Bed bugs have been pestering humanity for thousands of years and it is no respected of social status since it can be found in the homes of the rich and the poor.
The good news is that, unlike mosquitoes and ticks, bed bugs don’t spread disease, and there are practical steps you can take to prevent an infestation.
If your home is Infested With Bed Bugs, there are practical steps you can take to get rid of them. Here are some things you should look out for and things you can do to get rid of them.
Check Your Mattress
Bed bugs don’t like being jostled, so they avoid hanging out in your hair or clothes, but they like to stay close by since you are their food source. The mattress is the first place you should inspect. They love to hang out in cracks and crevices and can fit into any gap the thickness of a business card.
One of their favourite spots is the piping along the edge of a mattress. Look for the bugs themselves, their dark droppings, your dried blood, eggs and gold-coloured shells that have been left behind after moulting.
Inspect the piping of your mattresses a couple of times a year or every time you flip or rotate your mattress.
Traps are not really an effective way to wipe out a bed bug infestation, but they’re an excellent way to determine whether you have them. Set traps in areas where they may hide or travel.
If they aren’t living in your mattress or other parts of your bed, that means they need to travel up the legs of the bed frame to get to you, so place traps there as well.
If you confirm you have bed bugs in one bedroom of the house, it is essential you treat that entire room, but you won’t necessarily need to treat the entire house. Set up traps to monitor other bedrooms and living areas to make sure they stay bug-free.
Look for Bite Marks
Bed bugs usually feed and then scurry back to their hiding places. They try to avoid crawling all over their food for fear of waking us up. They usually bite the bare skin they find closest to the mattress. That’s why it’s common to see two or three bite marks in a line along the skin that was in contact with the mattress or pillow.
Hire An Exterminator
Hiring a pro to wipe out bed bugs isn’t cheap. You will likely need a few chemical treatments. Professional heat treatments will cost even more. And even if you hire a pro, you’ll still have to do lots of work yourself (moving furniture, washing all clothes, etc.).
You can, however, do it yourself by buying some chemicals. When working with chemicals, always read the directions. You should be able to stay in the room during the treatment process. Room treatments entail thorough cleaning and applying chemicals which need to be repeated three times, two weeks apart.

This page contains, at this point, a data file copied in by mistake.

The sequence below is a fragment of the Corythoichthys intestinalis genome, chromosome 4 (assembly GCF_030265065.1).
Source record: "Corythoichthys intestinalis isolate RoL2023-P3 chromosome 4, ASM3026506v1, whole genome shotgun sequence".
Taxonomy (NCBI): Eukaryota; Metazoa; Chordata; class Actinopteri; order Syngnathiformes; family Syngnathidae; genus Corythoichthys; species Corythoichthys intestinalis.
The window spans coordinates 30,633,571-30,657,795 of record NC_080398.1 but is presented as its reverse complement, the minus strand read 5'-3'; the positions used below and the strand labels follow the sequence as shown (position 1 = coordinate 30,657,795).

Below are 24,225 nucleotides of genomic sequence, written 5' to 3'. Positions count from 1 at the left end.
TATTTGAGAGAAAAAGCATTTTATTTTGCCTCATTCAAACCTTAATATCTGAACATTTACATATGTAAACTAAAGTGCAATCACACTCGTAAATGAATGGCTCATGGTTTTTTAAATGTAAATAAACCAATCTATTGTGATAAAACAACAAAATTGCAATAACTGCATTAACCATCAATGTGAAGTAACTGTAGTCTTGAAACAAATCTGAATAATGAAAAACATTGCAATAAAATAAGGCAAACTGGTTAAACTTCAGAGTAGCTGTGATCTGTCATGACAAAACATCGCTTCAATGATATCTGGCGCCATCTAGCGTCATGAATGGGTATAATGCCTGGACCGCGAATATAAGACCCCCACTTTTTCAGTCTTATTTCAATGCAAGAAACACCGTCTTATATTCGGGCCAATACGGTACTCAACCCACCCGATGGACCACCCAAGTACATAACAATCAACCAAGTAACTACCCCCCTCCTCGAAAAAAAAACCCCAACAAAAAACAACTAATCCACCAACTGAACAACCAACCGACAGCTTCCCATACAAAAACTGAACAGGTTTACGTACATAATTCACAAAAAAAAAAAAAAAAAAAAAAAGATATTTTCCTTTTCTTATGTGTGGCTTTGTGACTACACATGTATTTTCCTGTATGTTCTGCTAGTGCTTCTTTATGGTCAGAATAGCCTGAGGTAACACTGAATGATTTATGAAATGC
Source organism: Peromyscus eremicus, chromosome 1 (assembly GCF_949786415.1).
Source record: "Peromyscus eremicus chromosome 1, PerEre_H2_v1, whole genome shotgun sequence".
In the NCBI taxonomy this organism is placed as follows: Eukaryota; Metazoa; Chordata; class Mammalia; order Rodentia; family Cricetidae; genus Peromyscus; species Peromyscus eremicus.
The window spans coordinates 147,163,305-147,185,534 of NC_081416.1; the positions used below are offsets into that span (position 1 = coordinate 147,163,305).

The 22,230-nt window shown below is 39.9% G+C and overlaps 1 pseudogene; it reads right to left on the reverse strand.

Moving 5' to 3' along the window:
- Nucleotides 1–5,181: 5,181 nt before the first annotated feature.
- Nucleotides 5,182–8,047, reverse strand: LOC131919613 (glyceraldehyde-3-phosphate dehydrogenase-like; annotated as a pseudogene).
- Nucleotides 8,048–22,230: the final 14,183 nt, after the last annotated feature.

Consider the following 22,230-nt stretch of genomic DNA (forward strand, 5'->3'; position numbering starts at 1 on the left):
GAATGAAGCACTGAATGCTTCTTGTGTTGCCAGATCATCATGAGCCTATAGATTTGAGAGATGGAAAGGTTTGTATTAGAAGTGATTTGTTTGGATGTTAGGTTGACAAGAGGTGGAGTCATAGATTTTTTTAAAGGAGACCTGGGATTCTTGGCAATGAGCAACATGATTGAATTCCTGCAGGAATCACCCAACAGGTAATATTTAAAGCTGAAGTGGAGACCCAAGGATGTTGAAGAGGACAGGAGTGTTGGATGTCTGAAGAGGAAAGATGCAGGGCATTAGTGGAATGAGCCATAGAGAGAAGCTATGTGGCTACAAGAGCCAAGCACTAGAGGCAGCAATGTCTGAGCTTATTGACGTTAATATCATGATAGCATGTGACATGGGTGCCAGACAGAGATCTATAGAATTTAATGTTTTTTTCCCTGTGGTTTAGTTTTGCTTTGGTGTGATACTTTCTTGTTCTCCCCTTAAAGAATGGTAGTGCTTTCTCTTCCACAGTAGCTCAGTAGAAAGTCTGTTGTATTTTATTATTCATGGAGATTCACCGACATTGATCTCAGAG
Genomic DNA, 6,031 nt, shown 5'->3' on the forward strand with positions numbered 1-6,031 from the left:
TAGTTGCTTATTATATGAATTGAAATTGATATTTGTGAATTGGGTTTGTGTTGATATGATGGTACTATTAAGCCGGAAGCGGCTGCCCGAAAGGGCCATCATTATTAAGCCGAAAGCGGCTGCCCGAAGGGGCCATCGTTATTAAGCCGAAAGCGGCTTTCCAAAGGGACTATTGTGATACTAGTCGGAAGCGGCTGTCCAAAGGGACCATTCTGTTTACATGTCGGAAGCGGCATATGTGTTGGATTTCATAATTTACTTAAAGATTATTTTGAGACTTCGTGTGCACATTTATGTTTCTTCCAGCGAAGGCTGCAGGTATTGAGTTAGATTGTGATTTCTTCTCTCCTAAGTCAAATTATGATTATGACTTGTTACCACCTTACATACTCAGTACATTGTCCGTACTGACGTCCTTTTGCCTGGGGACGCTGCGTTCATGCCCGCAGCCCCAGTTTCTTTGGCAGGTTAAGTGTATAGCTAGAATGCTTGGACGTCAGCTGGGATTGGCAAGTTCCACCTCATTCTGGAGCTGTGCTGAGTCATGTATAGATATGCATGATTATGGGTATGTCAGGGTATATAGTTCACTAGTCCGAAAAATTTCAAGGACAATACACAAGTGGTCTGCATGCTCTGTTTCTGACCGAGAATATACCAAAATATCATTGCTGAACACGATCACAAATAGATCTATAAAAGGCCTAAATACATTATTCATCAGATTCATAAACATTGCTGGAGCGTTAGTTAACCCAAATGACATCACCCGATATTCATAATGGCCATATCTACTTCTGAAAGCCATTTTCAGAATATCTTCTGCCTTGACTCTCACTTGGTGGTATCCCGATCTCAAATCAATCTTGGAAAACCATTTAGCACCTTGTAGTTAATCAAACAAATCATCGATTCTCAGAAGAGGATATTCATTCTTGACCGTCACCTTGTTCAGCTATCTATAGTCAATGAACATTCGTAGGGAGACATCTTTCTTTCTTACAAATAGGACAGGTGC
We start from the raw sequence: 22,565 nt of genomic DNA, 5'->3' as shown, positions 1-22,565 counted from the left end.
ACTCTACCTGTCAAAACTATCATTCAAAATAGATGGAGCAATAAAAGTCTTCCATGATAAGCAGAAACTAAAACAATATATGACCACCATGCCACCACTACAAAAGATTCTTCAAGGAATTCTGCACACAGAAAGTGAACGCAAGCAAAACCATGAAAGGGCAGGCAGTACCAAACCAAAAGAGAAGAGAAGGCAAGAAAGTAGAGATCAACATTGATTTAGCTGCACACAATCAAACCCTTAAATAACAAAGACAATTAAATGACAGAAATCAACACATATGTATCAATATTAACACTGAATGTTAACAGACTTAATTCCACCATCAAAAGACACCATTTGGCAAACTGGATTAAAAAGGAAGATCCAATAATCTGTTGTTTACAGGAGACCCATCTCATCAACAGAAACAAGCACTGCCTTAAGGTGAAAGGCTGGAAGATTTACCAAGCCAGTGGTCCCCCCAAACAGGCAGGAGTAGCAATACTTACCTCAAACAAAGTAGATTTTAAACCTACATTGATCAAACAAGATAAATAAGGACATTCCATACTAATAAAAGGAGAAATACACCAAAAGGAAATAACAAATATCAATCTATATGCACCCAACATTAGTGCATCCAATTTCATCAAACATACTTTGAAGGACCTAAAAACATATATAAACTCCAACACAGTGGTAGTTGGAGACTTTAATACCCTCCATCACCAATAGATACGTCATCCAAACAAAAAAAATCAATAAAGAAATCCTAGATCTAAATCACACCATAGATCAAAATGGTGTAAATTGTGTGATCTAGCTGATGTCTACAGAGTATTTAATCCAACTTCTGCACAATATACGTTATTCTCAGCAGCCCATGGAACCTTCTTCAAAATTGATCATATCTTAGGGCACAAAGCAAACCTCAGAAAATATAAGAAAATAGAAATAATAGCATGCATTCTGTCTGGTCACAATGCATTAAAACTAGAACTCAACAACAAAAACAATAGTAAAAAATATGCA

Bag and Wash Clothes and Bedding
The first thing to do after confirming an infestation is to bag up all your clothes, towels, bedding and curtains in plastic bags. Tie tight knots to seal the bags and keep them tied until they reach the washing machine.
Wash with hot water and dry thoroughly. Temperatures over 65 degrees Centigrade will kill bed bugs and any eggs they’ve left behind.
Store clean clothes in another room until you’ve finished treating the infested room. If you plan to take laundry to a professional cleaner or public laundry, treat it chemically first to avoid spreading the bugs.
The first step is to vacuum every surface in the room, the baseboards, all the furniture, the mattress, box spring, bed frame, everything. Use a small wand to get into all the corners and crevices.
Treat the filter and the inside of the canister with contact spray insecticide. Flat surfaces like walls and dresser tops can be wiped with alcohol. Wipe a small inconspicuous area first to see if the alcohol will damage the paint or wood finish.
Isolate the Bed
Isolate the infested mattress from the rest of the room. Start by pulling the bed away from the wall and away from other furniture like nightstands and chairs. Remove box spring skirting that hangs down to the floor. Oversize blankets that drape to the floor can also act as a ladder for the little buggers.
Spray Bug Killer
Spray insecticide on all the areas where you’ve seen signs of the bugs or the bugs themselves. Spray all the areas where they’re likely to hide, such as the furniture near the bed, the entire bed itself and the perimeter of the walls near the baseboard.
A lot of insecticide sprays are contact killers, which means they kill only the bugs and eggs they touch directly, so there’s no reason to spray all the walls, ceiling and the entire floor. Many brands kill other insects, like fleas and cockroaches, as well.